Instead of picking us up in this case, our coffee consumption actually stresses us out more. And leaves us feeling more tired than if we never drank coffee.
Caffeine & Our Sleep Cycle
Coffee may be the world’s most acceptable drug. Or at least, the high amount of caffeine in coffee is.
Caffeine shares characteristics found in other drugs like cocaine and heroin. Like them, it also works to increase brain activity and affects the dopamine or “feel-good” receptors in our brain.
Small amounts of caffeine increase the dopamine in our brain, making us feel more alert.
But once we start consuming larger amounts of caffeine (around 3-4 cups of coffee a day or more), we run the risk of eventually shutting off those dopamine receptors.
How? High amounts of caffeine can cause “jitteriness, tension, and disrupted sleep.” With continued disrupted sleep, dopamine loses its ability to help us stay awake.
And the end result? Yep, extreme fatigue.
It’s all really a terrible cycle: sleep disruption from too much caffeine, then the need for more caffeine to help us feel awake, that in the end doesn’t help and only causes us to feel more tired - but at the wrong times and in the wrong places.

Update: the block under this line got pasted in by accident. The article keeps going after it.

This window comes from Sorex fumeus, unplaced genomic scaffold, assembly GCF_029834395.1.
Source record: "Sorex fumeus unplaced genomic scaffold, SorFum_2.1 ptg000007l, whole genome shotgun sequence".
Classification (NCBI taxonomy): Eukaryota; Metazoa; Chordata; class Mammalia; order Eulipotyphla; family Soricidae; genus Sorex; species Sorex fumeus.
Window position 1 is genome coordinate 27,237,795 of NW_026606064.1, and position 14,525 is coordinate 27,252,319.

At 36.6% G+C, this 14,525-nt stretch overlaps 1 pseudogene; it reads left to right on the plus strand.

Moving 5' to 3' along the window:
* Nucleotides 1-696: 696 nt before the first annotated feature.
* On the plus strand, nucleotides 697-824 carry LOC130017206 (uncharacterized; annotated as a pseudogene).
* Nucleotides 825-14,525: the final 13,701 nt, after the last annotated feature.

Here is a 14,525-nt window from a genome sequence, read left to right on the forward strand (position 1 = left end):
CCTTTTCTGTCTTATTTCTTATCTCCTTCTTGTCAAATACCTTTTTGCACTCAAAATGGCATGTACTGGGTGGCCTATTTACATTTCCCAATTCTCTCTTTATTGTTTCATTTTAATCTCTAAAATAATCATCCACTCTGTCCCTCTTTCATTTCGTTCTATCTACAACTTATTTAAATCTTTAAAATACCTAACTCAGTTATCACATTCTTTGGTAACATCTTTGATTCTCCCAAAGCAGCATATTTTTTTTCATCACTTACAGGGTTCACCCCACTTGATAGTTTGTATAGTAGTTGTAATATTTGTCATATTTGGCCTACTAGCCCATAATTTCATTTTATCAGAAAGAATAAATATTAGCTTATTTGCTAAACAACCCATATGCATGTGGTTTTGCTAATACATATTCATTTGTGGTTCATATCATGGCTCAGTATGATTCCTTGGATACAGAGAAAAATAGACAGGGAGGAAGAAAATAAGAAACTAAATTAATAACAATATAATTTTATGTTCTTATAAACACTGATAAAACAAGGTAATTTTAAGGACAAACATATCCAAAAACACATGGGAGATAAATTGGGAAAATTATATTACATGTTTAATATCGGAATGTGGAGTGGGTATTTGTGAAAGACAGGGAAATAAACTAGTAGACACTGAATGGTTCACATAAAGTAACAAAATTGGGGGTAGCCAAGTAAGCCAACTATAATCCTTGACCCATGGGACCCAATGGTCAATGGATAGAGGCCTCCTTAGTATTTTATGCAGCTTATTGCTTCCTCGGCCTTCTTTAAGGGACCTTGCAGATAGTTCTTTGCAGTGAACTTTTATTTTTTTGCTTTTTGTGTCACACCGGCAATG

What Can We Do About It?
If you’re tired of feeling tired after drinking coffee, we recommend following these tips:
- Drink coffee with less added sugar. Instead of reaching for sugar or syrups to make your coffee sweeter, try honey, agave, or even cinnamon.
- Drink only 1-2 cups of coffee a day. More than that, and you run the risk of getting too much caffeine.
- Drink coffee only in the morning or early afternoon. Having a cup of coffee after 2 pm may still affect your sleep cycle, causing you to feel more tired the next day. But a cup in the morning still gives your body time to process out all the caffeine.
- Drink coffee because you like it, not because your body needs it. If you feel like you can’t make it through the day without coffee, you may have a bigger problem on your hands (ahem, adrenal fatigue perhaps).
Instead, drink it for the pleasure of drinking it. But consider avoiding it if you feel like you must have it. Trust your body.